I am looking for information on how to paddle a touring boat (single seater) with my daughter. She is a toddler. I once read an article that I can’t find anymore about a guy that did this with his boat on extended trips. He somehow had his daughter in his lap and fitted a sprayskirt to the both of them. At first glance it seems like you could just put her in your lap, but my boat is a fairly aggressive boat with a pretty tight cockpit. I don’t know how comfortable it would be for her to sit on the cupholder, or for me, either! Plus, I can’t imagine you can get a very powerful stroke when paddling around a child? I’m looking for any info anyone out there can give me. Thanks!
Better off with a SOT
and one designed with a child seat. A capsize recovery in a SinK could quickly become a nightmare. Getting two folks back on to to a Sit On Top is much less of a hassle then into a single or even double when one of the paddlers is relatively helpless. You child can not survive in cold water as long as you can. Please make sure she has a PFD.
" You child can not survive in cold water as long as you can."
I’m not sure in what context you mean, but a child can actually survive longer in a near drowning incident, especially in cold water. There have been documented cases where they have pulled a child out of the water after 30 minutes and once he warmed up was fine. A child’s body is so much more resilant then ours.
I would totally agree that a child cannot get back into a boat as well an would probably give up sooner if the water is less than ideal.
in thier own boat?
When and how do you get a kid in thier own boat?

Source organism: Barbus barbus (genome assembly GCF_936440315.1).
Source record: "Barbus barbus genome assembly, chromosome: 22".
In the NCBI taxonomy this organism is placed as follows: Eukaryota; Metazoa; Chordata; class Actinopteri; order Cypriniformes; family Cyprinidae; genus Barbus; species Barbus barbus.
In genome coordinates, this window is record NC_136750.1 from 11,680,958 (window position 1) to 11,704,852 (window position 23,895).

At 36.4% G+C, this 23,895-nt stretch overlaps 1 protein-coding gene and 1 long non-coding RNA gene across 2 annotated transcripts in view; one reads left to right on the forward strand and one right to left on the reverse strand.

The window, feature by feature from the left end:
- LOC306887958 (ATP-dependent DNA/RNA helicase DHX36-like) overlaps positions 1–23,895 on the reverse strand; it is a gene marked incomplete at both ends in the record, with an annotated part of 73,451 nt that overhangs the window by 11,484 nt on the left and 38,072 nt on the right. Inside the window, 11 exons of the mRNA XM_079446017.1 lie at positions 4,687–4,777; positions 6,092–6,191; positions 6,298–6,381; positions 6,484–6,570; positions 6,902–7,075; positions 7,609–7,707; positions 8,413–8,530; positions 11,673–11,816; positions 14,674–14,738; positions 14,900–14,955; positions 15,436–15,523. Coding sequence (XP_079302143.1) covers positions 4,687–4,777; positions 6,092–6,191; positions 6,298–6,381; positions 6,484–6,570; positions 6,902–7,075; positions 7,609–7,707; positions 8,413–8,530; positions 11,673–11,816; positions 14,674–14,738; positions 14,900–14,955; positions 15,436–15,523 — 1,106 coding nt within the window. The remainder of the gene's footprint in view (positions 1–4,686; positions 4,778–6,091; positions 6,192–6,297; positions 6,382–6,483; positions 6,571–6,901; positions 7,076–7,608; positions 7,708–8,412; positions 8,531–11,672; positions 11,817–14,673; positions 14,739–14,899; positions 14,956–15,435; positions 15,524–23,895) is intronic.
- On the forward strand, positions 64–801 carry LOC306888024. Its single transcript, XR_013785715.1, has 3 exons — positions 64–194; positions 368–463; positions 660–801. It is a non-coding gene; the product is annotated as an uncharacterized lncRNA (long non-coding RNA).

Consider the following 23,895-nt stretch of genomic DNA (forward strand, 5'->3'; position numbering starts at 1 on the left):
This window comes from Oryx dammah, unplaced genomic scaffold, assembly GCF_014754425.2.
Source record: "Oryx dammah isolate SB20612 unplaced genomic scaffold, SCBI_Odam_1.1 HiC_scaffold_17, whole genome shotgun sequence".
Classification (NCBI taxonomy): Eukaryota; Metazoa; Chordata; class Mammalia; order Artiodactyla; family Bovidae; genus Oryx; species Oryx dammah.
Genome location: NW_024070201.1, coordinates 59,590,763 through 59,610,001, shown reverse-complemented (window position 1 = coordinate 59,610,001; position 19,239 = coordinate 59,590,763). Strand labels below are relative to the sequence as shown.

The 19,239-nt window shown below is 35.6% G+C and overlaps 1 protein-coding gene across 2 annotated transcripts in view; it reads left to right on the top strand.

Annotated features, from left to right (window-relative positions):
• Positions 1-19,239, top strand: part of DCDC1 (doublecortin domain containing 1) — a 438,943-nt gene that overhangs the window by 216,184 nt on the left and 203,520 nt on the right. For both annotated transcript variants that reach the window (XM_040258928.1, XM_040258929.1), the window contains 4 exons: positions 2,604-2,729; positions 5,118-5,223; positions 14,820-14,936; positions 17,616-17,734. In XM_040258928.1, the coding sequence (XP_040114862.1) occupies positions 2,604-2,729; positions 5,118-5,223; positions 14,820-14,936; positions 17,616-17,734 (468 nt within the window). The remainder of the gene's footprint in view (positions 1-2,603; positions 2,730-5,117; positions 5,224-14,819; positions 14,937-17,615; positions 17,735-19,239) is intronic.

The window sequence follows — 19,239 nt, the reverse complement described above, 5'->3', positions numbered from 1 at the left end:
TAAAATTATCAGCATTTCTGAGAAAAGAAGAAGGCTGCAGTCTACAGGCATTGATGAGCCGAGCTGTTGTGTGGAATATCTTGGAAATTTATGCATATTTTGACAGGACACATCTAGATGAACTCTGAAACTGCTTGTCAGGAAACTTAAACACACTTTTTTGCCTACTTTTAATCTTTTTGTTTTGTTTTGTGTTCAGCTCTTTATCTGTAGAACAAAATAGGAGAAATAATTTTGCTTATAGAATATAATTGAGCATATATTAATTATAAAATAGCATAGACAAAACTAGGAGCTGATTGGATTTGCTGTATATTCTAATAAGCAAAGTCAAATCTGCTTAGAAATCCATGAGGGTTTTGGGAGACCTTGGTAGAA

Ummm, maybe I’m outta line here . . . .
But a TODDLER? With a SPRAYSKIRT? How’s your child going to do holding his/her breath? It would take a least a moment to release the skirt and come up if you rolled over. Even one gasp with no immediate help is a very big danger. And forget about trying to perform CPR while you’re still in the water. I think you really need to think this over. You’re child’s life is just not worth risking over this activity. Get a SOT or something more appropriate.
What’s wrong with…
… this picure?:
A tight cockpit, with a cup holder? L
Hey, beats my initial thought for a response:
“How to paddle with a child?” - Well, first shove a pole…
In the age group of 1-4 25% of US deaths are from drowning. Yes children have a more pronounced diving reflex and a greater chance of a successful resuscitation, but the majority of both children and adults still being actively resuscitated on arrival to the ER, die. Here is a reference for you http://www.emedicine.com/emerg/topic744.htm
Children are easier to bring back from the brink of death, but they can reach that brink much faster than an adult.
tow 'em with a rope - they float
, and Gator’s good eats! NM
Larger sit on tops
Look at the Hobie Oddysey tandem, you can put the seat in the center position and your little one in front, putting your kid in the small cockpit sink is not a good idea.
Child will succumb to hypothermia
Think about it, they have a much higher surface area to volumer ratio than adults, therefore they will lose heat faster.
Now it is true a child drowning victim, if core temp is kept low, has a possibility to have less brain injury upon revival than an adult, but that's a totally different thing than dying of hypothermia.
Child in a canoe
We paddled many miles with our young daughter in a canoe. I rigged up a floating car seat with a rain/sun cover. It was designed to float upright. I installed a deck on the front of the canoe, in front of the bow paddler on which the car seat was placed. It was not fixed to the boat but attached to the bow paddler with a line and a quick release attachment. I also modified the system as my daughter got older so that the seat was behind the bow paddler on top of a cooler. Don’t know if this kind of arrangment would be practical in a kayak. Her first trip this way was at about age 8 months and I can’t remember at what age we got rid of the car seat and went with a lifejacket but I know it was after she started swimming.